ILNews

COA: Business is a nuisance to homeowners

Back to TopE-mailPrintBookmark and Share

Despite modifications to a mycelium-drying business located adjacent to a farmhouse, the business is still a nuisance that deprives the homeowners from the free use and enjoyment of their property, ruled the Indiana Court of Appeals.

The appellate court reversed the Wabash Circuit Court's decision, which found that because Ted Parker had made modifications to his business, homeowners Randall Bonewitz and Russell Dellinger weren't entitled to a permanent injunction against the business. Bonewitz and Dellinger purchased the farmhouse from Parker in 1997; after the sale, Parker still owned the adjacent land and used it for farming hay. In 2003, he started a business that dries wet mycelium - a byproduct of the manufacture of food-grade citric acid - to sell for use in animal feed. The furnace is about 150 feet from the home and Parker received the proper permits to rezone his land from agricultural use to business/commercial use.

In 2007, the homeowners filed suit alleging the business is a nuisance because of the foul smells omitted, dust in the air, and constant trucking in of sawdust, which fuels the dryer for the mycelium. They sought a permanent injunction or damages. The trial court declined to enter a total preliminary injunction or damages, but ordered Parker be permanently enjoined from unloading sawdust outside the pole building.

In Bonewitz and Dellinger v. Parker, No. 85A04-0901-CV-16, the Court of Appeals disagreed with the trial court's decision that the effect on Bonewitz and Dellinger's home has been "greatly reduced" by Parker's efforts to mitigate truck noise, dust, and vibrations from his business. The undisputed evidence shows they continue to live with a stench that permeates the house, they can't use their yard, or open their windows, wrote Judge Edward Najam.

"Those infringements are not occasional or incidental, and they are more than an annoyance or inconvenience. While the nuisance may have been partially ameliorated, it has not been abated," he wrote.

Parker's argument that the pair bought the home knowing they were in an agriculturally zoned area and they can't complain about the discomfort based on agricultural uses failed because Parker's company isn't agricultural; it's a business that required rezoning. The issue is the magnitude of the business and Parker even admitted only 10 percent of his production is for his own use, wrote the judge.

Instead of ordering permanent injunctive relief, which would probably destroy Parker's business, the Court of Appeals remanded to the trial court to determine if the homeowners can be made whole with a monetary judgment. If so, then it should consider the evidence of their damages, including damages for discomfort and annoyance, when coming up with an amount.

If the trial court determines Bonewitz and Dellinger can't be made whole with a money judgment, then the court shall issue the total, permanent injunction against Parker's business.

ADVERTISEMENT

Sponsored by
ADVERTISEMENT
Subscribe to Indiana Lawyer
  1. Other than a complete lack of any verifiable and valid historical citations to back your wild context-free accusations, you also forget to allege "ate Native American children, ate slave children, ate their own children, and often did it all while using salad forks rather than dinner forks." (gasp)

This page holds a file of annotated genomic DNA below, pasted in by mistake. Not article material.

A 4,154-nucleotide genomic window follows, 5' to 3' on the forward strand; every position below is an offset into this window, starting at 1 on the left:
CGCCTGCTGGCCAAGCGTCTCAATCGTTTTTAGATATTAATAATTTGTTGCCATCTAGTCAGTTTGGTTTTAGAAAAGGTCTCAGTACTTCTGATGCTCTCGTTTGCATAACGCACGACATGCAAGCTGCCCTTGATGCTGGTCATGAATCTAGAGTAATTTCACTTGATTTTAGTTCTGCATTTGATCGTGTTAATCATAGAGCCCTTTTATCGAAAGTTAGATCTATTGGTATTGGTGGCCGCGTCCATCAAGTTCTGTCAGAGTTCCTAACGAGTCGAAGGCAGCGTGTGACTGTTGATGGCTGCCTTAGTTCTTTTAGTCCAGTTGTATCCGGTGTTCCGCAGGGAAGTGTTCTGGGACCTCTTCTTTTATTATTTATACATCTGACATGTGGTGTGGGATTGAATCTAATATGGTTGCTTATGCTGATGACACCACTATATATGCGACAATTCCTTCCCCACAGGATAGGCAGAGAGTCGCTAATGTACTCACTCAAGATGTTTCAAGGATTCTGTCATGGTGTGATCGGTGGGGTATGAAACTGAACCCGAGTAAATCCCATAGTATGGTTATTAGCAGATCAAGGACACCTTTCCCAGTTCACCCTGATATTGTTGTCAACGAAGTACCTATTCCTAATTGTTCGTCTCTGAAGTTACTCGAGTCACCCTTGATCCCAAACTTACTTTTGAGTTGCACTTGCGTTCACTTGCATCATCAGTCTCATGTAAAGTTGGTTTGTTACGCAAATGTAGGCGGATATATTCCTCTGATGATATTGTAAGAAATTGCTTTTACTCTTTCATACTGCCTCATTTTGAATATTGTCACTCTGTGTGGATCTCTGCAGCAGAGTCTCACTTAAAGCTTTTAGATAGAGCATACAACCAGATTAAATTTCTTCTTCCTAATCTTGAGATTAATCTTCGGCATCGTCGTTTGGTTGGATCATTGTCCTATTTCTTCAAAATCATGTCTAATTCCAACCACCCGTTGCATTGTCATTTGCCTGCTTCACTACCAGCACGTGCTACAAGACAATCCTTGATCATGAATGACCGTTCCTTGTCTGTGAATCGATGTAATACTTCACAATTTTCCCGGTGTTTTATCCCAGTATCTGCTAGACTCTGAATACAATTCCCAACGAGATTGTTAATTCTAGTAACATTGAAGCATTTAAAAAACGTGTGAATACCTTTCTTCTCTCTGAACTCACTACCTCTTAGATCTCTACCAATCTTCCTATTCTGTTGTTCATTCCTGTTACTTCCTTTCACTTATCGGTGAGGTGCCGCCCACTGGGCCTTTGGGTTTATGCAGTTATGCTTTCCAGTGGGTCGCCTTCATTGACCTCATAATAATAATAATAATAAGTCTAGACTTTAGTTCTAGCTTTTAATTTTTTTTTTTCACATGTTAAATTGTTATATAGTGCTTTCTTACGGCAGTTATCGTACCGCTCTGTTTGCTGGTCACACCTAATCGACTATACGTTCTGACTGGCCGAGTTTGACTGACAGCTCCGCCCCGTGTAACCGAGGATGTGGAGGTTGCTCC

2. "So we broke with England for the right to "off" our preborn progeny at will, and allow the processing plant doing the dirty deeds (dirt cheap) to profit on the marketing of those "products of conception." I was completely maleducated on our nation's founding, it would seem. (But I know the ACLU is hard at work to remedy that, too.)" Well, you know, we're just following in the footsteps of our founders who raped women, raped slaves, raped children, maimed immigrants, sold children, stole property, broke promises, broke apart families, killed natives... You know, good God fearing down home Christian folk! :/

  3. Who gives a rats behind about all the fluffy ranking nonsense. What students having to pay off debt need to know is that all schools aren't created equal and students from many schools don't have a snowball's chance of getting a decent paying job straight out of law school. Their lowly ranked lawschool won't tell them that though. When schools start honestly (accurately) reporting *those numbers, things will get interesting real quick, and the looks on student's faces will be priceless!

  4. Whilst it may be true that Judges and Justices enjoy such freedom of time and effort, it certainly does not hold true for the average working person. To say that one must 1) take a day or a half day off work every 3 months, 2) gather a list of information including recent photographs, and 3) set up a time that is convenient for the local sheriff or other such office to complete the registry is more than a bit near-sighted. This may be procedural, and hence, in the near-sighted minds of the court, not 'punishment,' but it is in fact 'punishment.' The local sheriffs probably feel a little punished too by the overwork. Registries serve to punish the offender whilst simultaneously providing the public at large with a false sense of security. The false sense of security is dangerous to the public who may not exercise due diligence by thinking there are no offenders in their locale. In fact, the registry only informs them of those who have been convicted.

  5. Unfortunately, the court doesn't understand the difference between ebidta and adjusted ebidta as they clearly got the ruling wrong based on their misunderstanding

ADVERTISEMENT